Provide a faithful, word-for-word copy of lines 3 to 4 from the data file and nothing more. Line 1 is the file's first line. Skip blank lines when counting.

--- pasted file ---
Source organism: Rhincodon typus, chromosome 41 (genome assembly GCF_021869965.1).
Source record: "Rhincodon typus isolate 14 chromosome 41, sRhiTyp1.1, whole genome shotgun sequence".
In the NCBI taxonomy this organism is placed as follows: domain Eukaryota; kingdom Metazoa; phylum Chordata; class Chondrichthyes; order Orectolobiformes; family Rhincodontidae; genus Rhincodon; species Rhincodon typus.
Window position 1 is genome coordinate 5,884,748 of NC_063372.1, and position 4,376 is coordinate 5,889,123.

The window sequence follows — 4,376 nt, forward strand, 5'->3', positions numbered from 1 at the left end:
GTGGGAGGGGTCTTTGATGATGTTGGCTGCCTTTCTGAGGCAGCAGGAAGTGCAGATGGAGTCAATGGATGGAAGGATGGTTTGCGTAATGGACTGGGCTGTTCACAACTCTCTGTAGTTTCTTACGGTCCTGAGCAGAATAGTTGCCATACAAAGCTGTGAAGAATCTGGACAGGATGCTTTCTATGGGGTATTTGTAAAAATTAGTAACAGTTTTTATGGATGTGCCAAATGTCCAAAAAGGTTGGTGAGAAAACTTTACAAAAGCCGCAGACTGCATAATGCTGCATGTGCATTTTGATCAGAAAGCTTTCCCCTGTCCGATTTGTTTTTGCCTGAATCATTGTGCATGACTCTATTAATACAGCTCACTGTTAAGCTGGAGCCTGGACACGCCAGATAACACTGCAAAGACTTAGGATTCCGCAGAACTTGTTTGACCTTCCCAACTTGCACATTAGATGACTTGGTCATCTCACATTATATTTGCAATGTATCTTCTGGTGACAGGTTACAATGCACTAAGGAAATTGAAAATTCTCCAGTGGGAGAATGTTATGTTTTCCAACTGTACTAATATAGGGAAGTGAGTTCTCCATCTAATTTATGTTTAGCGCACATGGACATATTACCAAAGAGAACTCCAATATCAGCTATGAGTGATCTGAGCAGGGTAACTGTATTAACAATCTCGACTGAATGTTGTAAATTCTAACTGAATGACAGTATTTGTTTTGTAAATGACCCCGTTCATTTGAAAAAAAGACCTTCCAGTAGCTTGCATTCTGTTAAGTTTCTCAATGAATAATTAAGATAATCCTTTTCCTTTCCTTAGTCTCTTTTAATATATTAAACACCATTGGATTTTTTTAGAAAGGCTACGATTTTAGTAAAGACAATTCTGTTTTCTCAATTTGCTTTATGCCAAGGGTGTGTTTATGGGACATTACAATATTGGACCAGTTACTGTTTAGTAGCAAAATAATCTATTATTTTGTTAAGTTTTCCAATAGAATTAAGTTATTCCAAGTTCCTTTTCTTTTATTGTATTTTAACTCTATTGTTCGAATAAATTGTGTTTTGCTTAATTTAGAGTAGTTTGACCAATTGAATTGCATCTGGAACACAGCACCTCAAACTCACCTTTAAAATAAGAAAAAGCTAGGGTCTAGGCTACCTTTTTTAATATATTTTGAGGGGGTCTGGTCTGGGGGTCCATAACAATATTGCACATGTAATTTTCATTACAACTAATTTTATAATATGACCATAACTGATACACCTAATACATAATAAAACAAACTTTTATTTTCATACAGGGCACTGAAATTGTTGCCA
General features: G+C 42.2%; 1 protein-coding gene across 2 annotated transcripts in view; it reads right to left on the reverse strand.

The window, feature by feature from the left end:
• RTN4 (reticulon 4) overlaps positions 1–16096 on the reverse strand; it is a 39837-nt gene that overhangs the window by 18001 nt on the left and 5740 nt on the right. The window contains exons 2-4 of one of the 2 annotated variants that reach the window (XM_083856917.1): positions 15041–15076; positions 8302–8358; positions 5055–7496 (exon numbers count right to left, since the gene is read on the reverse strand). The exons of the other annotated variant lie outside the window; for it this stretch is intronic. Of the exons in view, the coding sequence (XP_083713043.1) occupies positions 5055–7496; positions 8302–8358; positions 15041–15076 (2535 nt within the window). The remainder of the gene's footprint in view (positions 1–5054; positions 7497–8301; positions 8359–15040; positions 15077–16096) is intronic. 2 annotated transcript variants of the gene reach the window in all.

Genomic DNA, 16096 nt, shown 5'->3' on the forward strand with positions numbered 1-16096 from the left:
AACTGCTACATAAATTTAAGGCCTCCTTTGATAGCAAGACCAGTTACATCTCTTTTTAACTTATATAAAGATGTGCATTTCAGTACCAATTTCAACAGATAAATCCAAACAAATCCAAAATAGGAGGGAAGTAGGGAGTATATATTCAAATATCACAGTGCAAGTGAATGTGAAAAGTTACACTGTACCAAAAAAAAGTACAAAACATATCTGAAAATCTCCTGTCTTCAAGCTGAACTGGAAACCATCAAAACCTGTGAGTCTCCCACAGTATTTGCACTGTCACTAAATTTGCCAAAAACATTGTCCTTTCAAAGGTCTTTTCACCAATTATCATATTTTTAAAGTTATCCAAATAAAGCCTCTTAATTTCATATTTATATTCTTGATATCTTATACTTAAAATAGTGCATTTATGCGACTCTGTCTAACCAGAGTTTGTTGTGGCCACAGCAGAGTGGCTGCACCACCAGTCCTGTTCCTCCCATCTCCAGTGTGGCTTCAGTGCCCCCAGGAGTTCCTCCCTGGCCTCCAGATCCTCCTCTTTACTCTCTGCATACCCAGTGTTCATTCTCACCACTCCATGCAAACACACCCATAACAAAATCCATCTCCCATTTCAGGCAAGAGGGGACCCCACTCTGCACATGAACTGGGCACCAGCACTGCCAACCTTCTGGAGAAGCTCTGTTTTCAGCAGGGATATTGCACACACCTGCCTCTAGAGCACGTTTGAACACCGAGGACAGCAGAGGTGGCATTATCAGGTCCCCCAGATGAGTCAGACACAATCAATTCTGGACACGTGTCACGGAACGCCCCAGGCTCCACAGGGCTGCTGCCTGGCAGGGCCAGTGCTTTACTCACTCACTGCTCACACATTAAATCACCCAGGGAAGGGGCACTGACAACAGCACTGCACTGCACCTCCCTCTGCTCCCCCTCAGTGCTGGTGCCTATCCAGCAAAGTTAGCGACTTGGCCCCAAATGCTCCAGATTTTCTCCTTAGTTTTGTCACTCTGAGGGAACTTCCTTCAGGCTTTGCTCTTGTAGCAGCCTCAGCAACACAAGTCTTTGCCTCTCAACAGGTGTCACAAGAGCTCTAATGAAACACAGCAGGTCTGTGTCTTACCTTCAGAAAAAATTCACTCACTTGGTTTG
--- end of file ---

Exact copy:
In the NCBI taxonomy this organism is placed as follows: domain Eukaryota; kingdom Metazoa; phylum Chordata; class Chondrichthyes; order Orectolobiformes; family Rhincodontidae; genus Rhincodon; species Rhincodon typus.
Window position 1 is genome coordinate 5,884,748 of NC_063372.1, and position 4,376 is coordinate 5,889,123.